It’s all because of a librarian who sings. A 600-year-old manuscript of medieval chant will be performed at McGill for the first time in decades, if not centuries, because of a fortuitous coincidence.
Jacquelyn Sundberg, a librarian with ROAAr (Rare & Special Collections, Osler, Art, and Archives), was researching the transition from handwritten early music to music printed on a press for her Masters of Information Studies when she came upon Medieval Manuscript 73 (Ms 73) in Rare Books on the 4th floor of the McLennan Library.
“It’s so stunning for its size and beauty, I had to restrain myself from bursting into song,” says Sundberg, who belongs to award-winning Montreal choir le Choeur du Plateau in her off hours. “I knew that it was a treasure made to be shared.”
Ms 73 is almost three feet wide when opened, allowing all the singers to sing from the same book. The text is Medieval Latin in gothic script, with musical notation in red four-line staves on parchment and vellum, bound with leather, wood and brass bolts. McGill benefactor Casey Wood bought it in Florence in 1930 and sold it to McGill for $250 in 1931.
Ann Marie Holland, Medieval Manuscript Curator, and Associate Librarian in Rare Books and Special Collections, says though its precise history is not known, everything about it places it in 15th century Italy.
“Ms 73 is one of the highlights of our medieval collection,” says Holland. “It is an exciting, unique historical artefact with a specific functional purpose as a chant book.”
From page to performance
In early 2018, Sundberg invited Julie Cumming, Associate Professor of Music History and Musicology at the Schulich School of Music, to the Rare Books collection to see Ms 73 with a view to performing it. Up until that point Ms 73 was known only to librarians and those who studied medieval history and the history of books and printing.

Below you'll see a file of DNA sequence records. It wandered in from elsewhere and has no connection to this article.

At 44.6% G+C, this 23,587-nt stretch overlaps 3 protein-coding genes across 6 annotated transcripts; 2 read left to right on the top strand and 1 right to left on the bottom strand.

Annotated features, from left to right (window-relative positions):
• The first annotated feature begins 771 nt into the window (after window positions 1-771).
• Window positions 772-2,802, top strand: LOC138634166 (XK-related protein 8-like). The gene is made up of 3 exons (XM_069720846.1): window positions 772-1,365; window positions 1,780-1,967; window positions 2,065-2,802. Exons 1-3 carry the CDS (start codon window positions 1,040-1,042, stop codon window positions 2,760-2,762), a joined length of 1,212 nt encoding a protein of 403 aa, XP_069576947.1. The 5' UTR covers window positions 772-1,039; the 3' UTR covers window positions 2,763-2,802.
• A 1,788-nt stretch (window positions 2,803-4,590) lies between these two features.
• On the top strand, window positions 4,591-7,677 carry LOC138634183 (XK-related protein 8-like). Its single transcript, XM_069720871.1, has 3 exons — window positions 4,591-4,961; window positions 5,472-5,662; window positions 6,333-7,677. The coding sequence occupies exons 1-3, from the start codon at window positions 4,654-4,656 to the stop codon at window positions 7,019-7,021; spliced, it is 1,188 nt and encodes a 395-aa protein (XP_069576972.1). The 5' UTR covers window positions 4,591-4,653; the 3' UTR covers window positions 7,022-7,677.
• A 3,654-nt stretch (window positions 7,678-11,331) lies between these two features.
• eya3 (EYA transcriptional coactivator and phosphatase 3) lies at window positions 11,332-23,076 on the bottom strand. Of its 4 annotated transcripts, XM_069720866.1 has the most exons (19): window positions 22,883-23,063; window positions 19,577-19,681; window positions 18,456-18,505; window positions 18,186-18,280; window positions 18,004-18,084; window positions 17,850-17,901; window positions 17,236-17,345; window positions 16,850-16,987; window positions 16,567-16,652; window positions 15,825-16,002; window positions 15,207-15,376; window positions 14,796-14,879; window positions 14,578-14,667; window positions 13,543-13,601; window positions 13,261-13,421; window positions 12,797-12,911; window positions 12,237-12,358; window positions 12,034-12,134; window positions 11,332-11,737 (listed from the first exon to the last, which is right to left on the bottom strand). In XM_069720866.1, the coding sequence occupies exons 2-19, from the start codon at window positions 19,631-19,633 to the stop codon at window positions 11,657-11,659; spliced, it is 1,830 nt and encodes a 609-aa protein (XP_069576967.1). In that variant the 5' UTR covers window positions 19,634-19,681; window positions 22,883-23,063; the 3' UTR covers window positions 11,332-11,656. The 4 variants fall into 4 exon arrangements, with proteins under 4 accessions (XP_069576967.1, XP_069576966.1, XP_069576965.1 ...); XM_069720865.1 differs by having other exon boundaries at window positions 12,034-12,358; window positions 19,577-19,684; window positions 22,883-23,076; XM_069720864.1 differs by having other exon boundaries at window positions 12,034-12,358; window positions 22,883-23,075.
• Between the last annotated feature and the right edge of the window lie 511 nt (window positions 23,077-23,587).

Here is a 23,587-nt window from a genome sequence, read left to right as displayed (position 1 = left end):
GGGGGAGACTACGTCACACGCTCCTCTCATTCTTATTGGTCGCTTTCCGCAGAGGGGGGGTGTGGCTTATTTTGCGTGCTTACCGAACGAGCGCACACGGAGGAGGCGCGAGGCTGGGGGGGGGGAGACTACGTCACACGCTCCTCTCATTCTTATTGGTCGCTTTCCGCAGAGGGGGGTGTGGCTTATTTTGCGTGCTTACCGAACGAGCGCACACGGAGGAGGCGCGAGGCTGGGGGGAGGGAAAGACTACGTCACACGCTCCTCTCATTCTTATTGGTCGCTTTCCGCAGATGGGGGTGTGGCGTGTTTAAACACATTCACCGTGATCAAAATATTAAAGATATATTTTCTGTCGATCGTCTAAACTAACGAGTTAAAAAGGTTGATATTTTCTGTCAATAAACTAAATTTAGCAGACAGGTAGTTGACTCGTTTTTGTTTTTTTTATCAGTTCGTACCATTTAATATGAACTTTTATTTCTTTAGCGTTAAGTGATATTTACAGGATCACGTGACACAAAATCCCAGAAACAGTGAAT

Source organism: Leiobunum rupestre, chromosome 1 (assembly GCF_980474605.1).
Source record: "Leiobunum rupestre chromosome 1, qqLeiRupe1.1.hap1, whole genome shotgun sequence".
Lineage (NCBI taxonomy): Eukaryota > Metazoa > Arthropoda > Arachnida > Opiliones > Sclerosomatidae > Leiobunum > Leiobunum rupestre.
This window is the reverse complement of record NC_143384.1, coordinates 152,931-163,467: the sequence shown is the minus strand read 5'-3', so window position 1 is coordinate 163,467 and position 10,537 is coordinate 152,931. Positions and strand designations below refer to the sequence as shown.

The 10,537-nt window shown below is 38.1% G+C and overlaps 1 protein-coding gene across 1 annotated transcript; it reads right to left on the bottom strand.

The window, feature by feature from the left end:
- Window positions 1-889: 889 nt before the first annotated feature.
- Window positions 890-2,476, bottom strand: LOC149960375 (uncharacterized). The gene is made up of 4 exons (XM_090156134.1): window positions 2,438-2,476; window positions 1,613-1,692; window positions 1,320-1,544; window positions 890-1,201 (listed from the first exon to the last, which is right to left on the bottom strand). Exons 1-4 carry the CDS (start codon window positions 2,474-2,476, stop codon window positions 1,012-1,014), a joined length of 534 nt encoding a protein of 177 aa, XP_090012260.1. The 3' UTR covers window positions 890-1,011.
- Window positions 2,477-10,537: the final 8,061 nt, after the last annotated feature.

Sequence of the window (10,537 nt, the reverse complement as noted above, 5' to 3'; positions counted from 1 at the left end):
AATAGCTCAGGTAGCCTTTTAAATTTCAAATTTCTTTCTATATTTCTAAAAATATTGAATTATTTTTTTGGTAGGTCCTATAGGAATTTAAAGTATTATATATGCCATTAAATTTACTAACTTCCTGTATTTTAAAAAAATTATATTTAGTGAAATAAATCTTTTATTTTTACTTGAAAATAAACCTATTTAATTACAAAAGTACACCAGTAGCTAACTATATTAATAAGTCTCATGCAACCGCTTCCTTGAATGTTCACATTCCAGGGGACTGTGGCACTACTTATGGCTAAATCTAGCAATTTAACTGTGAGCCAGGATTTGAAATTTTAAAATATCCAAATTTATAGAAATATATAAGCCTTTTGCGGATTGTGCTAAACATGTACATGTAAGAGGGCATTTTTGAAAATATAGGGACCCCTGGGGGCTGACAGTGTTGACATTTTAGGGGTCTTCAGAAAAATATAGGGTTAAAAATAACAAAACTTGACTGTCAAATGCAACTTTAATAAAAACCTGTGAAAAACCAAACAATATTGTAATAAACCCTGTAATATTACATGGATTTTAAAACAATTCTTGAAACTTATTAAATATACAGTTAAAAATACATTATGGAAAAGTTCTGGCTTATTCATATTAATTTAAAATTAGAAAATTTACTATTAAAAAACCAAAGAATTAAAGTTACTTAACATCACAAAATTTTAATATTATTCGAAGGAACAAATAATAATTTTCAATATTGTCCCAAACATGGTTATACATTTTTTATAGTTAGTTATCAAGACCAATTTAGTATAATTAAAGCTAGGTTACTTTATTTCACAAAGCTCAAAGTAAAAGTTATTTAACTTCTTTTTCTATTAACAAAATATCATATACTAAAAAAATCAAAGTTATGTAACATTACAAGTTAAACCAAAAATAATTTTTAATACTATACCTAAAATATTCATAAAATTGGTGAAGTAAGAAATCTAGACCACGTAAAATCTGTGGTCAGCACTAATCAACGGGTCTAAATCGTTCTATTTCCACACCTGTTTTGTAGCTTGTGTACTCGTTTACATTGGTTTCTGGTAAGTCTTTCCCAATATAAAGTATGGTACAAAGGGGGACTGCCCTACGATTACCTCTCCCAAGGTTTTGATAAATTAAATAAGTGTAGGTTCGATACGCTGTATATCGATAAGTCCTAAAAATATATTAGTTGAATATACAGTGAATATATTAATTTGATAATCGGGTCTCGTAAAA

“I was just thrilled by the idea of performing this music,” says Cumming. “I had no idea that McGill owned this chant manuscript. It’s really exciting to sing from an original text.”
Cumming invited Schulich students with experience in early music to form an ensemble with Sundberg and fellow librarian Andrew Senior. The twelve have been practicing once a week since early January. Now Ms 073 is ready to go live, and will be performed at a public event entitled Saints Alive-Rediscovering Chant Manuscripts at McGill, on February 21, from 5:30 to 7:30 pm.
During the performance, phrases of the manuscript will be projected onto a screen and Cumming will teach the audience to sing along.
Ms 73 is one of over 235 medieval European manuscripts in Rare Books and Special Collections of the McGill Library, one of the most comprehensive university library collections in Canada. You can view a digitized copy of Ms 073 here.
Since fall 2018, a digitization and cataloguing project of medieval manuscripts has been underway, coordinated by Holland, in collaboration with Greg Houston, Scanning Administrator, and Digital Librarian Sarah Severson, of McGill Library’s Digital Initiatives.
This event is hosted by ROAAr, McGill Library, and the Department of Music, with support by the Social Studies and Humanities Council of Canada. The event is full but you can put your name on the waiting list.
For other library events click here.
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